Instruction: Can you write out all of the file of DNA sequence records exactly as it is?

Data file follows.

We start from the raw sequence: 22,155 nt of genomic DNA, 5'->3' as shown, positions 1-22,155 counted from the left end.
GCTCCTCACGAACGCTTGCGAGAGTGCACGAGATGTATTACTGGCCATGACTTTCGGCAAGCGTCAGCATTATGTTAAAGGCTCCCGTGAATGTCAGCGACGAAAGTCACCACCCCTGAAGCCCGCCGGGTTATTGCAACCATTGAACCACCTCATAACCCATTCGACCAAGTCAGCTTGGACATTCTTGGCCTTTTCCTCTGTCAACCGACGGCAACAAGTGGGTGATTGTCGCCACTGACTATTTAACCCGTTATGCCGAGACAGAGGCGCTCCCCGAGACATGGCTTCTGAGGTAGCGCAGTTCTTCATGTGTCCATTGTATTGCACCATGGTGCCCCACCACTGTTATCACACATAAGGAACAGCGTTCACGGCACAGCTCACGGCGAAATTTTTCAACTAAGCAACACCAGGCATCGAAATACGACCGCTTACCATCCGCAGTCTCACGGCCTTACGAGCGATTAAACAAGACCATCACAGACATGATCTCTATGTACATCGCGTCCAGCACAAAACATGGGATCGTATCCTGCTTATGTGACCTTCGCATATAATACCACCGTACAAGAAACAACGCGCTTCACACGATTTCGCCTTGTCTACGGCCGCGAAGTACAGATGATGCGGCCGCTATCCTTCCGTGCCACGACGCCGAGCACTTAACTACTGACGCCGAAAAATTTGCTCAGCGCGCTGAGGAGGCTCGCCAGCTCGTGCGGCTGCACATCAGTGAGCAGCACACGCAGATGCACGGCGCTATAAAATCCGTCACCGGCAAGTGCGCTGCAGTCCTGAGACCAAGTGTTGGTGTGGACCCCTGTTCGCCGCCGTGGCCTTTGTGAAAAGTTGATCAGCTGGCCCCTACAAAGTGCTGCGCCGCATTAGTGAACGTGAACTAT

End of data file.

We start from the raw sequence: 22,155 nt of genomic DNA, 5'->3' as shown, positions 1-22,155 counted from the left end.
GCTCCTCACGAACGCTTGCGAGAGTGCACGAGATGTATTACTGGCCATGACTTTCGGCAAGCGTCAGCATTATGTTAAAGGCTCCCGTGAATGTCAGCGACGAAAGTCACCACCCCTGAAGCCCGCCGGGTTATTGCAACCATTGAACCACCTCATAACCCATTCGACCAAGTCAGCTTGGACATTCTTGGCCTTTTCCTCTGTCAACCGACGGCAACAAGTGGGTGATTGTCGCCACTGACTATTTAACCCGTTATGCCGAGACAGAGGCGCTCCCCGAGACATGGCTTCTGAGGTAGCGCAGTTCTTCATGTGTCCATTGTATTGCACCATGGTGCCCCACCACTGTTATCACACATAAGGAACAGCGTTCACGGCACAGCTCACGGCGAAATTTTTCAACTAAGCAACACCAGGCATCGAAATACGACCGCTTACCATCCGCAGTCTCACGGCCTTACGAGCGATTAAACAAGACCATCACAGACATGATCTCTATGTACATCGCGTCCAGCACAAAACATGGGATCGTATCCTGCTTATGTGACCTTCGCATATAATACCACCGTACAAGAAACAACGCGCTTCACACGATTTCGCCTTGTCTACGGCCGCGAAGTACAGATGATGCGGCCGCTATCCTTCCGTGCCACGACGCCGAGCACTTAACTACTGACGCCGAAAAATTTGCTCAGCGCGCTGAGGAGGCTCGCCAGCTCGTGCGGCTGCACATCAGTGAGCAGCACACGCAGATGCACGGCGCTATAAAATCCGTCACCGGCAAGTGCGCTGCAGTCCTGAGACCAAGTGTTGGTGTGGACCCCTGTTCGCCGCCGTGGCCTTTGTGAAAAGTTGATCAGCTGGCCCCTACAAAGTGCTGCGCCGCATTAGTGAACGTGAACTAT